Chapman has a track record of sticking to his guns when he thinks he’s right, no matter whose toes he might step on. The attempted rape of Jekyll Island State Park is one such case. His criticism of the horrid development deal that Sonny’s appointees to the JIA board struck with the Reynolds family was right on target yet cost him support within the leadership of the GOP, for reasons that do not reflect well on those who head up the Republican party. Chapman didn’t back down, though, and eventually the position he mouthed won out. He earned my respect, and that of a lot of other people, by standing up to big money interests out to feed from the government trough.

    What I can’t understand is why Chapman’s campaign has languished as it has. If he could find the means to make his principles and record known, he could really shake things up in the gub. race.

    • Fred Smulavich says:

      This is my problem with the whole process these days. Everyone on this thread really appreciates his service to the state (except some “old political pro”… quite classy my friend), or likes him, but they’re angry that the word isn’t getting out. I still remember when Icarus said “I respect Senator Chapman but I’m not going to run his campaign.”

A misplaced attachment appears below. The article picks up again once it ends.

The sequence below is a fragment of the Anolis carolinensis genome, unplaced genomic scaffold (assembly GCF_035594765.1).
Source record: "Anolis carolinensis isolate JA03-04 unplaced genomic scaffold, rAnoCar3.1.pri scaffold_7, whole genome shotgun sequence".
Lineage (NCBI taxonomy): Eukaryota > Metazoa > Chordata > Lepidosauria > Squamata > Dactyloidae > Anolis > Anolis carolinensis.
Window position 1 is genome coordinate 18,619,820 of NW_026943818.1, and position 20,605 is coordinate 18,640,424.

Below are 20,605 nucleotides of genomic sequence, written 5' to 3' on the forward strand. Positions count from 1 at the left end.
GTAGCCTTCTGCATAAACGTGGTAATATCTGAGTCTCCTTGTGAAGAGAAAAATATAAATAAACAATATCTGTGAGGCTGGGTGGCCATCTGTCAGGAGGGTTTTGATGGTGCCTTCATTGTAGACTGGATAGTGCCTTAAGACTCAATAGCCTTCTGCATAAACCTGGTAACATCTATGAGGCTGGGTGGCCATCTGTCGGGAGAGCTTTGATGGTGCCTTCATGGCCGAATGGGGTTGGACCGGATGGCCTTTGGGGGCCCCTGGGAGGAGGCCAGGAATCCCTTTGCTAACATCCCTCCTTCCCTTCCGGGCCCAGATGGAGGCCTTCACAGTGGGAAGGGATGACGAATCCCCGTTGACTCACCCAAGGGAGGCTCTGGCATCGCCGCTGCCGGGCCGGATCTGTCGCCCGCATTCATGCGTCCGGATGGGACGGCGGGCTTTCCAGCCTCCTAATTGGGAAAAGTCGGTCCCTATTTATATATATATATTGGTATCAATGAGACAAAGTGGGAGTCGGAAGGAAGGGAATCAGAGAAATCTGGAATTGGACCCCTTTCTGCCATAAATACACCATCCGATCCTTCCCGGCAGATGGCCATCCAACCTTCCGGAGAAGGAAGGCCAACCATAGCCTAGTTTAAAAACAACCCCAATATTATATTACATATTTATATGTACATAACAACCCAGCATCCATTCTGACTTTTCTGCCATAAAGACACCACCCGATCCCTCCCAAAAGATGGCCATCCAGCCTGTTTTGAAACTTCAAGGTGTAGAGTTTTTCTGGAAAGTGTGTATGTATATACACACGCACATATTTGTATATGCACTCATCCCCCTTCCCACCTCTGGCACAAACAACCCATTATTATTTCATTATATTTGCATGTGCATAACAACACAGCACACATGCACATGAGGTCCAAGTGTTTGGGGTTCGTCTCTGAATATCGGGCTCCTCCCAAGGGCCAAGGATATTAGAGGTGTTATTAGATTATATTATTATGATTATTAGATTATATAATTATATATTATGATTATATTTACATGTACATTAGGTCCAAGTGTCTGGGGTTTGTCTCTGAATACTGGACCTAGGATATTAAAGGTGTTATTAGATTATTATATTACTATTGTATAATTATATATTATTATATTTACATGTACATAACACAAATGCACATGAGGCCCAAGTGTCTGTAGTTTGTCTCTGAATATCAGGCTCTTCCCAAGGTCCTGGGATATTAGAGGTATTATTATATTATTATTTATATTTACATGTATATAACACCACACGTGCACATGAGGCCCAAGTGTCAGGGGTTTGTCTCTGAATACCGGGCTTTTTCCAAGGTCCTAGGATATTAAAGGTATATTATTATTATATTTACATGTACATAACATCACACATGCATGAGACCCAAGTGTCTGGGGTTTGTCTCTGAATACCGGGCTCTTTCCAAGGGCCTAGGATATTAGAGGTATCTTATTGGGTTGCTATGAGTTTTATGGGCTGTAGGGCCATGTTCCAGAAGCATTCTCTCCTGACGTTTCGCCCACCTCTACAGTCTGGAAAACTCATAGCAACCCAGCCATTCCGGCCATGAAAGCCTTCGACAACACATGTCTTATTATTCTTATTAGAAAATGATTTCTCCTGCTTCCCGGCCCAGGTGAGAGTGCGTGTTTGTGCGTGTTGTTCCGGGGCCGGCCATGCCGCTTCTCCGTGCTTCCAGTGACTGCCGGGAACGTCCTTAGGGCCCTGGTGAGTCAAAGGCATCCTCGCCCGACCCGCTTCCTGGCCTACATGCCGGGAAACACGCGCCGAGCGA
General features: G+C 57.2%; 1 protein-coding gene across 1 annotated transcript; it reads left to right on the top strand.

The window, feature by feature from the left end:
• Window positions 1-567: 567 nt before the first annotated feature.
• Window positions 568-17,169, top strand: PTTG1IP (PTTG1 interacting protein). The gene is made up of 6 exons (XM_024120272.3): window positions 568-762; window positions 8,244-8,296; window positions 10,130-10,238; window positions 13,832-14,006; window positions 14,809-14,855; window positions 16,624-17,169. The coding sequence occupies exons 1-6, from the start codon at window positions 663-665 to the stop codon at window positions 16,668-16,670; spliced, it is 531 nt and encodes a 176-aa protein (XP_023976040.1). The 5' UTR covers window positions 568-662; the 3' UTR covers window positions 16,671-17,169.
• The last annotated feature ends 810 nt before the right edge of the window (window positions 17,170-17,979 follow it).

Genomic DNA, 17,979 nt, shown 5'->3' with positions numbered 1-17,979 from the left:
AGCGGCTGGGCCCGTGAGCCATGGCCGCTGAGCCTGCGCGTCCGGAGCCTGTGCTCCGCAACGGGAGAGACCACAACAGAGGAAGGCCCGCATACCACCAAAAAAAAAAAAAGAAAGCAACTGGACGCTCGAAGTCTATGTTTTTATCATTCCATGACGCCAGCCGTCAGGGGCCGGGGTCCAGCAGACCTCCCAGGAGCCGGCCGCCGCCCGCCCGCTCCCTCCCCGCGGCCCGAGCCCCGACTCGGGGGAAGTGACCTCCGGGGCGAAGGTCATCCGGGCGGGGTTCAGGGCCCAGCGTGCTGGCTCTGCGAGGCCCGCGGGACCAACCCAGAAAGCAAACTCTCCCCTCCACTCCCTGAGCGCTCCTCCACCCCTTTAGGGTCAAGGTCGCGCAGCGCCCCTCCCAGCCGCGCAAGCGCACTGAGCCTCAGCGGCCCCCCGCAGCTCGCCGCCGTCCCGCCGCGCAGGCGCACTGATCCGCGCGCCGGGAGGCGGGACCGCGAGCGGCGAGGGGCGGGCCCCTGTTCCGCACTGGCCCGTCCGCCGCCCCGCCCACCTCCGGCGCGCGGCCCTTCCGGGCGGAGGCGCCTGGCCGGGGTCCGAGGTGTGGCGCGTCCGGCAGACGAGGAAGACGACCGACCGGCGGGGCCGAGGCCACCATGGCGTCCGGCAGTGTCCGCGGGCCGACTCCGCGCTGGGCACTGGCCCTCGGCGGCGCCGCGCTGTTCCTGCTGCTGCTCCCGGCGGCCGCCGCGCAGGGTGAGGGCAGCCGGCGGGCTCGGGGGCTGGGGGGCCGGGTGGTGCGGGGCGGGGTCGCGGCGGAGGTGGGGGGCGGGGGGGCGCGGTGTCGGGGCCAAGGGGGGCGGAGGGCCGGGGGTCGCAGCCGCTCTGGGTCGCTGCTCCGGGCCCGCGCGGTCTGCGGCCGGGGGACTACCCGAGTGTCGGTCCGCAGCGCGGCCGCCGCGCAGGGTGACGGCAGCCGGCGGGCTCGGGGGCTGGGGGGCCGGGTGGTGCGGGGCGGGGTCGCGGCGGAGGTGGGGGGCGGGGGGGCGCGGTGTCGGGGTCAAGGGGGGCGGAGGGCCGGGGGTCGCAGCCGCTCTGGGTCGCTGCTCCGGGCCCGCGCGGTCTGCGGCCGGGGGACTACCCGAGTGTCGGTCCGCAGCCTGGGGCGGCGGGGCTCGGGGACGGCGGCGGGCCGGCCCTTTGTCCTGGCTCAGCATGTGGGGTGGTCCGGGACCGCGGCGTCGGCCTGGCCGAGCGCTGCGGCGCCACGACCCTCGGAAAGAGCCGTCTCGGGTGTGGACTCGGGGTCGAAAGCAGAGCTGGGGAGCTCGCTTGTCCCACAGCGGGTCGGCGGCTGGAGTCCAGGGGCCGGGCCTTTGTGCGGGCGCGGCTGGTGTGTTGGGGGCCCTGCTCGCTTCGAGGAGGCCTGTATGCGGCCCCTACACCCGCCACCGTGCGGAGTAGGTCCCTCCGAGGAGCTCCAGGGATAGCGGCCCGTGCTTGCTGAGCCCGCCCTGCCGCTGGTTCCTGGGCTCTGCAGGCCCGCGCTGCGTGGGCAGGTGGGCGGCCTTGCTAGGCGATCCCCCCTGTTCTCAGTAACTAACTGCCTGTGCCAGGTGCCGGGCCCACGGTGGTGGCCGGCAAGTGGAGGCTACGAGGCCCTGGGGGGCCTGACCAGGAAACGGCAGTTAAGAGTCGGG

…If you’re actually impressed by who he is as a legislator and his principled stances, then why aren’t you the ones getting the word out? I mean, just because his campaign has yet to hit the tack you like for whatever reason is no logical basis to not do everything you can to help get the man elected.

  6. lewthecaver says:

    If for no other reason, the fact that Senator Chapman is willing to vote his conscious and attempt to speak for his constituency, as opposed to cowtowing to the edicts of the entrenched Georgia Repubs, that’s good enough for me. However, given that he is also a man of character who represents issues that I hold dear as well, so much the better! And I am not a retired yankee living on Jekyll. I am an Atlanta native living in North Georgia and someone who is paying attention to what’s going on in the Capital building. The thought of another term with judge Roy Beam, er, Barnes makes me want to move to Indiana, though!

  7. Lee Howell says:

    Jeff Chapman is the best of this year’s crop of GOP candidates, because of his ethics and standards.

    I’d vote for the generic Democrat before I’d vote for Oxendine or Deal, although if it were a choice between one of them and Barnes I’d probably vote Libertarian.

  8. Georgia Citizen says:

    I find the current level of ethical government in our State Legislature and Executive Office to be shockingly low (consider, for example, the venality exhibited in the Oaky Woods real-estate scandal). Apart from the other reasons to vote for Jeff Chapman for Governor (e.g., his devotion to improvement of education in Georgia), the most important reason is that he would be an honest leader, not a leader like many of those currently in office, seeking to use their offices for self-enrichment. Many thanks to Jason Pye for giving us interview access to Senator Chapman! Let’s vote for Chapman and really deal with our State’s ethics crisis that he clearly recognizes and is not afraid to confront.